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Rob Shaw: Feds wash hands of drug decriminalization, leaving BC NDP to face fallout

B.C. government is scrambling for cover as its decriminalization experiment crumbles
British Columbia's decriminalization experiment ends, shifting back to prior drug policies amid public safety concerns.

B.C.’s 16-month experiment with decriminalizing small amounts of drugs officially ended in failure Tuesday, after Ottawa announced it had agreed to the province’s request for re-criminalization in virtually all public places.

The change puts British Columbia back to what was effectively its position prior to decriminalization beginning in January 2023 — that police will largely ignore most small-scale drug offences, but reserve the right to move people along, seize their illicit substances and arrest them if they prove disruptive or unsafe.

“We know we have to have a balance [between] public safety and public health,” said federal Addictions Minister Ya’ara Saks.

“In the case of public consumption, there shouldn't be disturbances to the public for those who are going about their daily lives.”

The federal Liberals rushed to wash their hands of the controversial program Tuesday after Conservative Leader Pierre Poilievre spent the last week pummelling them daily on how their permissive drug policies had worsened crime and disorder.

Saks took only seven minutes to announce her decision at an impromptu scrum with reporters in Ottawa. Half the time was spent downplaying concerns the City of Toronto might want to try decriminalization as well. The minister took no questions from British Columbians, granted no interviews to anyone actually affected by the policy change, and then disappeared.

That’s the last you’ll hear from the Liberals on this subject, ever.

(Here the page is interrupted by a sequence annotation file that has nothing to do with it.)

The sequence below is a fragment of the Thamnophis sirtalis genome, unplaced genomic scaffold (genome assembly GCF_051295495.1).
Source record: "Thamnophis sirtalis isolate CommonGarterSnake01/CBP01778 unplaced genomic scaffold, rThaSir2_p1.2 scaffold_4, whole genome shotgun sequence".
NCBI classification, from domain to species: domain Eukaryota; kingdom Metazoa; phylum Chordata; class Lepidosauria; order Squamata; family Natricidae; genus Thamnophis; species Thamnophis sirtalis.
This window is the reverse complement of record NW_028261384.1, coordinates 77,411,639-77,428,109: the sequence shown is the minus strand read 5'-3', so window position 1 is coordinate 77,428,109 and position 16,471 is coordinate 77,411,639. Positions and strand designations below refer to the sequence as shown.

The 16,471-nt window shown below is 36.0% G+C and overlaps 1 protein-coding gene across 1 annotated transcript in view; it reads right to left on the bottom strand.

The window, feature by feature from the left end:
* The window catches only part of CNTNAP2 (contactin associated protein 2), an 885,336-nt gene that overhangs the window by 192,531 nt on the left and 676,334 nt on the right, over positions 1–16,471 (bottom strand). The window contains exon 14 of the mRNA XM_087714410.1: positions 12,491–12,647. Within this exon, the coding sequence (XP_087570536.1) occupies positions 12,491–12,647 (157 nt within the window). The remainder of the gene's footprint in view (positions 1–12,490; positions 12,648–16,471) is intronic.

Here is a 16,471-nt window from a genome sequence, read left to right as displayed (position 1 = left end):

B.C. New Democrats could only dream of being so lucky.

Alas, they are the architects of their own misfortune, having drafted and executed decriminalization in such a way that infuriated local mayors, harmed small business owners, rendered police powerless and endangered the safety of health-care workers, all while failing to curb deaths in the ongoing toxic drug crisis.

Retreat was inevitable, after such a spectacular botch. Accountability for the failures, however, remains more difficult to find.

“What we've done is respond to community concerns,” said Solicitor General Mike Farnworth.

“They expect their parks, their playgrounds, the streets, to be safe areas, but that they shouldn't have to put up with open drug use. That's never what decriminalization was about. And that's the changes that have been made.”

“British Columbians have been very clear they need to feel safe in their communities,” added Addictions Minister Jennifer Whiteside.

“They want us to treat addiction as a health matter, they want to ensure that individuals have connections to care and support when they need it, and that's the work that we are going to continue to do.”

Responding to concerns. Taking action on safety. Delivering supports where needed. New Democrats continue to invent creative new ways to pivot using passive language. The weaselly words almost make you forget that these are entirely government mistakes, made by an NDP administration that’s now in its seventh year in power.

New Democrat strategists hope abandoning decriminalization will put the issue of public drug use to rest, five months before a provincial election.

To make it stick, they are deploying the three Ds of politics: Deny, deflect and distract. The first two have been on display (albeit unsuccessfully) for the past 16 months. The third begins now.

Premier David Eby has scheduled a press conference Wednesday about “supports for drivers” during the ongoing affordability crisis.

It’s a transparent attempt to change the channel in a crisis. When all else fails, make it rain cash. Which may, at the end of the day, be the only legacy left by B.C.’s brief flirtation with drug decriminalization.

Rob Shaw has spent more than 16 years covering B.C. politics, now reporting for CHEK News and writing for Glacier Media. He is the co-author of the national bestselling book A Matter of Confidence, host of the weekly podcast Political Capital, and a regular guest on CBC Radio.

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